Balda and Schless headshots
Argentum President and CEO James Balda, left, and American Seniors Housing Association President David Schless

The COVID-19 pandemic will have a $40 billion to $57 billion financial impact on the U.S. senior living industry over the next year, Argentum and American Seniors Housing Association leaders said Thursday in a letter to Health and Human Services Secretary Alex Azar.

Citing the forecast from a third-party analysis, ASHA President David Schless and Argentum President and CEO James Balda asked Azar to allocate $20 billion from the Coronavirus Aid, Relief, and Economic Security Act to companies operating independent living, assisted living, memory care and continuing care retirement communities. The industry includes 9,000 workers caring for 1.9 million older adults, they said.

“The cost of maintaining high quality of care and high quality of life for senior living communities has increased up to 73% for senior living communities that remain free of COVID-19 and up to 103% for COVID-19 positive senior living communities,” Balda and Schless wrote. “Further, on average, labor costs have increased up to 8% for senior living communities that remain COVID-19 free and up to 18% for COVID-19 positive senior living communities.”

Senior living communities are providing around-the-clock care, monitoring for symptoms, implementing infection control and cleaning protocols, screening employees, ensuring social distancing, adjusting activities, hiring and training additional employees, and paying bonuses and overtime, they said. And most communities are not accepting new residents so have no new revenues to help offset the additional expenses associated with the virus, Schless and Balda added.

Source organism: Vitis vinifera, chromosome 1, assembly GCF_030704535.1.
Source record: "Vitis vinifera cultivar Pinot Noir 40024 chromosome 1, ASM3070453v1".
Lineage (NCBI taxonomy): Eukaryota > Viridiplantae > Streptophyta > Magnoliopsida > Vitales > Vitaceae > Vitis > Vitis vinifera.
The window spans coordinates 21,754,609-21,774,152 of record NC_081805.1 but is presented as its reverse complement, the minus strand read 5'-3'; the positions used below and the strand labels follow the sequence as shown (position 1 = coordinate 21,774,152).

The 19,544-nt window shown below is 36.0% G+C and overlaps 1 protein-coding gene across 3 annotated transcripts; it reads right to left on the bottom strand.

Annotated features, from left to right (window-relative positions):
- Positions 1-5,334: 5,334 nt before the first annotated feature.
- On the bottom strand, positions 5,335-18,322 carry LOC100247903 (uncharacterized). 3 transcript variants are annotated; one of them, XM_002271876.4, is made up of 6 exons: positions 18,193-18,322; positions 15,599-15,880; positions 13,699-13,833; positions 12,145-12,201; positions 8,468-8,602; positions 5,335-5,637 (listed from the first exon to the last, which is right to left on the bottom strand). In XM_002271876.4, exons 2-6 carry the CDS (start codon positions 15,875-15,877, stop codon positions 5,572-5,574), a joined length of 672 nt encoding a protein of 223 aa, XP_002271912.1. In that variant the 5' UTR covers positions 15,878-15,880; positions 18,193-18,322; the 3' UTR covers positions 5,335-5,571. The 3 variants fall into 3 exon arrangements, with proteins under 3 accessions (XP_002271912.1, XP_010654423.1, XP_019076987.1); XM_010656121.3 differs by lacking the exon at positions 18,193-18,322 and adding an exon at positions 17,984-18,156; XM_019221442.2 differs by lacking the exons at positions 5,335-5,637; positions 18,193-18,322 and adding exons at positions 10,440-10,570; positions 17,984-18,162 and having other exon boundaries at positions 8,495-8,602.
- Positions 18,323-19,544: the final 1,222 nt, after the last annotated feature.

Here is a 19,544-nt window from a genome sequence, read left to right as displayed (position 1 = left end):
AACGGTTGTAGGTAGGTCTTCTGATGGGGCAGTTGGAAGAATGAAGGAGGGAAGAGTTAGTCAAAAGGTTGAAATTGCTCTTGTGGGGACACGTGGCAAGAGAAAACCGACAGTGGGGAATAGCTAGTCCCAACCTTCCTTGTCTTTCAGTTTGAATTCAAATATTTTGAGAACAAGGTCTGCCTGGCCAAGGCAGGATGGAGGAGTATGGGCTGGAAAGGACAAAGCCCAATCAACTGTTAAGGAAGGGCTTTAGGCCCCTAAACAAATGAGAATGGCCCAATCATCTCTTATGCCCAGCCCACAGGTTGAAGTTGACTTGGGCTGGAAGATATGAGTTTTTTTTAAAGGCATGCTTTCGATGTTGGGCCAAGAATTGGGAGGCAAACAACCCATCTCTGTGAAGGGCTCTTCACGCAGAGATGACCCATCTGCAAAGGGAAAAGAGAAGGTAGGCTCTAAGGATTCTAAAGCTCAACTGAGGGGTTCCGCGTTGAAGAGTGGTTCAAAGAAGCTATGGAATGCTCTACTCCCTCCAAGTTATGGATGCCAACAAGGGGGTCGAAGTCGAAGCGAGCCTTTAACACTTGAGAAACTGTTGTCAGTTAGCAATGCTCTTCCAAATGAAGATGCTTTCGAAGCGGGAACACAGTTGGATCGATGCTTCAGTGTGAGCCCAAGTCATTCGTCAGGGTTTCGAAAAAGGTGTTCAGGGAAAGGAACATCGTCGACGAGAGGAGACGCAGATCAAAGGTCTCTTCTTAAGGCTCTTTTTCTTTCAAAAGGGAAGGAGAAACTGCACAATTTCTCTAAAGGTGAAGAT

“Senior living providers are not nursing homes and do not receive government funding, but they are a significant part of the healthcare system and tasked with caring for the most vulnerable population during the COVID-19 public health emergency. The communities are working tirelessly to maintain the health of community residents as well as community staff,” they wrote. “The goal is to keep senior living residents out of the hospital, but working toward that goal is financially taxing. The financial toll already experienced, and expected over the coming months, is extraordinary.”